any systems related to human society have always been to complex to handle efficiently by a small group of people. The delusion that they can do so efficiently is a dangerous one and lies at the root of pretty much every problem human society is facing today. The basic problem has to do with information not being able to flow without distortions in a centralized system and executive power not lying where there is the biggest abundance of relevant information (with the individuals directly involved with a given situation)

It's all bullshit. But bullshit makes the flowers grow and that's beautiful.
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February 27, 2015, 08:33:54 AM
 #21616

It's quite likely we passed a complexity point where a small group of people can't perfectly manage this system around the end of the last century.

any systems related to human society have always been to complex to handle efficiently by a small group of people. The delusion that they can do so efficiently is a dangerous one and lies at the root of pretty much every problem human society is facing today. The basic problem has to do with information not being able to flow without distortions in a centralized system and executive power not lying about where there is the biggest abundance of relevant information (with the individuals directly involved with a given situation)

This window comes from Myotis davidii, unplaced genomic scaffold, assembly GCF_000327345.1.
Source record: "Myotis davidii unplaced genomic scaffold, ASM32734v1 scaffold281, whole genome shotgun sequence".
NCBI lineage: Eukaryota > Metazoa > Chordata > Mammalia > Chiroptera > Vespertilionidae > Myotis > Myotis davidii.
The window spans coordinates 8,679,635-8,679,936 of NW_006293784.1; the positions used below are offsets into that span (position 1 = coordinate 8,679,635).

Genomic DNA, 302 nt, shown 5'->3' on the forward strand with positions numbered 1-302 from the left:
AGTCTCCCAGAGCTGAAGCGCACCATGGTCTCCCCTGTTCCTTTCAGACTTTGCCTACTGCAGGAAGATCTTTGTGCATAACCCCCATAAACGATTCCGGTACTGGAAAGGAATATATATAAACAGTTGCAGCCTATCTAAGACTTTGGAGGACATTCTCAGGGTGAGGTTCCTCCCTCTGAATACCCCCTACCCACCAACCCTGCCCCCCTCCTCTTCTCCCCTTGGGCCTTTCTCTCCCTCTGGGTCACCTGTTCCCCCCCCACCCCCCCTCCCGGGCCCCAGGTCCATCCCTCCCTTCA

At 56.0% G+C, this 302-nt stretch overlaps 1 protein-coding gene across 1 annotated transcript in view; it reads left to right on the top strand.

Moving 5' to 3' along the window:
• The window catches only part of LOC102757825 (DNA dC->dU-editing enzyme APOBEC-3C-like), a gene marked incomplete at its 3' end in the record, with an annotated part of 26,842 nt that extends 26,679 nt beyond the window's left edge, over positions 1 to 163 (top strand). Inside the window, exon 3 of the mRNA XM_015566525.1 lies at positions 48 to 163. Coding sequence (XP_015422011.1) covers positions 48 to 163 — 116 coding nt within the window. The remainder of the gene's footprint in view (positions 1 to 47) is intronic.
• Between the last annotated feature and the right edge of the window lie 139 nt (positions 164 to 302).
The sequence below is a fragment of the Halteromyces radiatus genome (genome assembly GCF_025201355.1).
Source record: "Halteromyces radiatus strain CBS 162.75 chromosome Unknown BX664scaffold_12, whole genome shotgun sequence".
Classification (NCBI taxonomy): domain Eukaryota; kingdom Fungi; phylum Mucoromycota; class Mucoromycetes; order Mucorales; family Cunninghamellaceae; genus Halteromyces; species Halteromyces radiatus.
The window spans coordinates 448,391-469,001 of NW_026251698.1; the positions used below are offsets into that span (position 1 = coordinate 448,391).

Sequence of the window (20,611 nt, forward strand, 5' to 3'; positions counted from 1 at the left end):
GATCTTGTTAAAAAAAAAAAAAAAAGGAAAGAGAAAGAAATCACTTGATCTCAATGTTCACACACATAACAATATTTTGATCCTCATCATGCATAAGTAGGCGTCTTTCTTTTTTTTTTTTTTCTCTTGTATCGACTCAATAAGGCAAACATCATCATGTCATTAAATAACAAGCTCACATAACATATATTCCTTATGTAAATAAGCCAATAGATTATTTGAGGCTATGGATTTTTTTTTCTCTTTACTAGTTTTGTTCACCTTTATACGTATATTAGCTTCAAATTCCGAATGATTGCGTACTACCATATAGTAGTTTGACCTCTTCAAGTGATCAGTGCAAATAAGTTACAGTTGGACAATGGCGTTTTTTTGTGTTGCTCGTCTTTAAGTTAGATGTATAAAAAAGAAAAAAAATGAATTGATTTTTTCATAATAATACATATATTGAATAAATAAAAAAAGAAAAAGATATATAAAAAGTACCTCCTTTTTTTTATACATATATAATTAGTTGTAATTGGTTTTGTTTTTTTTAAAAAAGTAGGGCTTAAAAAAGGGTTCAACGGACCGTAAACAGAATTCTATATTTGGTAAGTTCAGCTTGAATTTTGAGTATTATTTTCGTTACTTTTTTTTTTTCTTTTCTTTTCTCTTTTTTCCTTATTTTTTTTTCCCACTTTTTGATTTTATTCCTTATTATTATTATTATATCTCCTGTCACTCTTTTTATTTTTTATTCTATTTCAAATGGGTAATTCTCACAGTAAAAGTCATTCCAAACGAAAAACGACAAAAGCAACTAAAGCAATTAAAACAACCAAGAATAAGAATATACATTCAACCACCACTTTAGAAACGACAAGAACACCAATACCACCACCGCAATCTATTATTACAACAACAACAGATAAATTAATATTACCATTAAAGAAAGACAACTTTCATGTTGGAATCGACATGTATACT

solex
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100 satoshis -> ISO code


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February 27, 2015, 09:53:12 AM
 #21617

It's quite likely we passed a complexity point where a small group of people can't perfectly manage this system around the end of the last century.

any systems related to human society have always been to complex to handle efficiently by a small group of people. The delusion that they can do so efficiently is a dangerous one and lies at the root of pretty much every problem human society is facing today. The basic problem has to do with information not being able to flow without distortions in a centralized system and executive power not lying where there is the biggest abundance of relevant information (with the individuals directly involved with a given situation)